Anxiety over how the interest rates capping law would affect lenders and customers dragged down the growth of housing prices, Kenya Bankers Association (KBA) chief executive Habil Olaka has said.
Speaking during the release of the KBA Housing Price Index, Olaka said the drop in the rate of price increase could be a reaction to the law that came into force in September 2016. “We see traces of the effect of the law in this quarter’s house price movement.
During the last three months to the end of the year, banks were more particular in the approvals. Customers on their part depicted a somewhat reluctant stance, approaching any long-term borrowing with a wait-and-see attitude,” he said.
Demand for houses dropped in the last quarter of 2016, pushing down the growth of home prices, according to the index published quarterly by KBA. By close of the year, prices were growing at a rate of 1.58 per cent compared to the previous quarter when they grew by 2.2 per cent.
The growth was attributed to the increase in the prices of apartments as the prices of maisonettes and bungalows remained relatively stable, said KBA. “Apartments accounted for 60 per cent of housing units sold during the quarter compared to 23 per cent and 17 per cent for maisonettes and bungalows respectively,” said KBA is a briefing note.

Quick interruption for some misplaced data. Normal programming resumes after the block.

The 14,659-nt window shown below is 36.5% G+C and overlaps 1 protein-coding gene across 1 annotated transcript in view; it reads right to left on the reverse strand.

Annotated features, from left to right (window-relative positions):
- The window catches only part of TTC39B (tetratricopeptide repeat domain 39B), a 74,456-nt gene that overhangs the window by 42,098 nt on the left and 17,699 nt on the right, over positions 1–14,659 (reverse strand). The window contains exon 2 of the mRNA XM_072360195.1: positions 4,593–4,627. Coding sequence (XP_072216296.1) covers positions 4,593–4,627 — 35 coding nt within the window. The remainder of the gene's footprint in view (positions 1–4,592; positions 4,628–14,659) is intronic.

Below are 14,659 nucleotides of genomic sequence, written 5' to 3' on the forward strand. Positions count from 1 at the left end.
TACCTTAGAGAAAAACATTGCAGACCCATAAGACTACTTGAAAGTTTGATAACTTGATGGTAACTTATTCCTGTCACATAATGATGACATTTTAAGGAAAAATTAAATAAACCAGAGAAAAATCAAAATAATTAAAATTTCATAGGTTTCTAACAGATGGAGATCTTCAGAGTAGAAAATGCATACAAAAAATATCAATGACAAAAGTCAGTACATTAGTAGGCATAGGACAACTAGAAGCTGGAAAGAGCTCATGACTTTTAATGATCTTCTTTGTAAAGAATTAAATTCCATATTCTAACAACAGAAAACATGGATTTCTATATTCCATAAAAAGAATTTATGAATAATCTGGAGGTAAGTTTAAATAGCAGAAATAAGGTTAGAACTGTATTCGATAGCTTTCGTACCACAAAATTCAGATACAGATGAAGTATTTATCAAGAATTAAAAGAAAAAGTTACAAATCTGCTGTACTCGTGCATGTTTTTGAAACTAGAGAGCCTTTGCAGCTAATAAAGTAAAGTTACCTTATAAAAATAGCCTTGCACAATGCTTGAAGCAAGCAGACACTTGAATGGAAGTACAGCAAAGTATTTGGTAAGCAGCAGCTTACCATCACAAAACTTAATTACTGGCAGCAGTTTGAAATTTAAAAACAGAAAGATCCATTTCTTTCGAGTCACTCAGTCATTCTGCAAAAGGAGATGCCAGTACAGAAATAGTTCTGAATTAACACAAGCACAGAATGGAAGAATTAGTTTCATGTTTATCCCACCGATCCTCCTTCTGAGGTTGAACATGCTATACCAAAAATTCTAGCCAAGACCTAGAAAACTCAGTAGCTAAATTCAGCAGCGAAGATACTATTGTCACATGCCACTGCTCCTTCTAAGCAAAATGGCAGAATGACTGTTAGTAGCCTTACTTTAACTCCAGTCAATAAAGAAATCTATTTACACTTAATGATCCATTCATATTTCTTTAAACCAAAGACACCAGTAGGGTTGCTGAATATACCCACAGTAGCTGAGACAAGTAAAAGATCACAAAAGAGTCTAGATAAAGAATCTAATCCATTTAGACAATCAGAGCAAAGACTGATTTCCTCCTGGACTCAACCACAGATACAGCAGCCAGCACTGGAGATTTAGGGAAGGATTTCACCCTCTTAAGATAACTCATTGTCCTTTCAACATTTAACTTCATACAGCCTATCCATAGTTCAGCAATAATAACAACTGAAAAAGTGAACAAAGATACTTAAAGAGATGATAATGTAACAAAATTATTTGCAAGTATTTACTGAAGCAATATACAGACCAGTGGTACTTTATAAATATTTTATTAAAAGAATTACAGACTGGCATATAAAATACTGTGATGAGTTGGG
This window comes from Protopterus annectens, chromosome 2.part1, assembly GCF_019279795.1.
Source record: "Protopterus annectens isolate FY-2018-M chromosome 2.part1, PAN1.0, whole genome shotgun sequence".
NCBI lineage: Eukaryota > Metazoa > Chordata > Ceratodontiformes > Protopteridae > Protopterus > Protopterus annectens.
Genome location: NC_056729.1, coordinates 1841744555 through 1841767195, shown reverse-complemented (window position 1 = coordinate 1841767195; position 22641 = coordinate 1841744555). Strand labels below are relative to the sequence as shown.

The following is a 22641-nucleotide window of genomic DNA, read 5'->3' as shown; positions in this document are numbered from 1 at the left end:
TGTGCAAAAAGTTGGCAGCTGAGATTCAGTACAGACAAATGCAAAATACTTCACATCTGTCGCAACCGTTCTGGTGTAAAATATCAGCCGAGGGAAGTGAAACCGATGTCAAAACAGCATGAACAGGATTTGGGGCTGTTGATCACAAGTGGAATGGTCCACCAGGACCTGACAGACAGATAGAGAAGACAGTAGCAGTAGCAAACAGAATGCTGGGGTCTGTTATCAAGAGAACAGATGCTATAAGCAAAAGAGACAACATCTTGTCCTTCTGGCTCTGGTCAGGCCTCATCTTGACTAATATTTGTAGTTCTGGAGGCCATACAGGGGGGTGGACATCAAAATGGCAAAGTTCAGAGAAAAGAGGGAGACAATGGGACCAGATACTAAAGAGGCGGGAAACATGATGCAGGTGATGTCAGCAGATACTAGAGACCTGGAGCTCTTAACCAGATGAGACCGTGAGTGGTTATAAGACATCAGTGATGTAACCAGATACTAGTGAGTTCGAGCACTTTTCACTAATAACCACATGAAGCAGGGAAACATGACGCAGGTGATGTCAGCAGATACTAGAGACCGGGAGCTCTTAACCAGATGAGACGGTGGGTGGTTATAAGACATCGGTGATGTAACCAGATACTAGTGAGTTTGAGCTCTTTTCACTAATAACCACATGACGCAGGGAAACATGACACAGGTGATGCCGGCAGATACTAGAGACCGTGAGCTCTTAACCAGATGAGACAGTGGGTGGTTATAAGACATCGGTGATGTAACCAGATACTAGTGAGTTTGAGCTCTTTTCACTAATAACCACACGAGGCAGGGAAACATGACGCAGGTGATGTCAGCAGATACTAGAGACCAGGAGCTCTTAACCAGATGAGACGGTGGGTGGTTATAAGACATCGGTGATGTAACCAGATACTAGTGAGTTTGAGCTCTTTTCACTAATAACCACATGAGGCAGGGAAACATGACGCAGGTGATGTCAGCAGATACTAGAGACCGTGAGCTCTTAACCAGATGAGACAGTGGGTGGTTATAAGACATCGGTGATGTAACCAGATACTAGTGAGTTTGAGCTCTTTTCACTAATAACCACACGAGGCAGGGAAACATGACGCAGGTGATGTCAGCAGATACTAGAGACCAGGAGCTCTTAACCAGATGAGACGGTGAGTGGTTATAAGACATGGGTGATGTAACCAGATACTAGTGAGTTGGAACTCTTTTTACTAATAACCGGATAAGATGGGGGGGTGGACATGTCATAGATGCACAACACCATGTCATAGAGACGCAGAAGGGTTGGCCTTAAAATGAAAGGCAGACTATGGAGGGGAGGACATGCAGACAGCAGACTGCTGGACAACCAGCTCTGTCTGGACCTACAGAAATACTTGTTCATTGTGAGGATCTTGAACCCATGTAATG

KBA director of research and policy Jared Osoro said the middle and upper end of the market dominated activities in the housing market. “For the given housing units supply conditions in the market, the adjustment revealed itself on the demand side as lenders commenced revising the credit standards prior to approving mortgage lending.
In essence, there was a slowdown in mortgage approvals during the quarter, hence the constrained demand,” he said. Osoro said the upcoming elections are not likely to affect the housing market.
“People do not hold long-term investment plans because of short-term events. In the case of the upcoming elections, we anticipate that short-term investment decisions will be withheld but not investment decisions on housing, which are long-term in nature,” he said.
However, data from Central Bank of Kenya (CBK) shows there has been general decline in lending growth since the second quarter of 2016—long before the interest rate capping law was implemented. CBK has said in past events that it is working with the Kenya National Bureau of Statistics to establish the cause of the slowdown.
Olaka projected a surge in residential construction activity in 2017. “Our anticipation is that a number of facilities that were pending approval will have been completed and developers will seek to bring to market the on-going housing projects,” he said.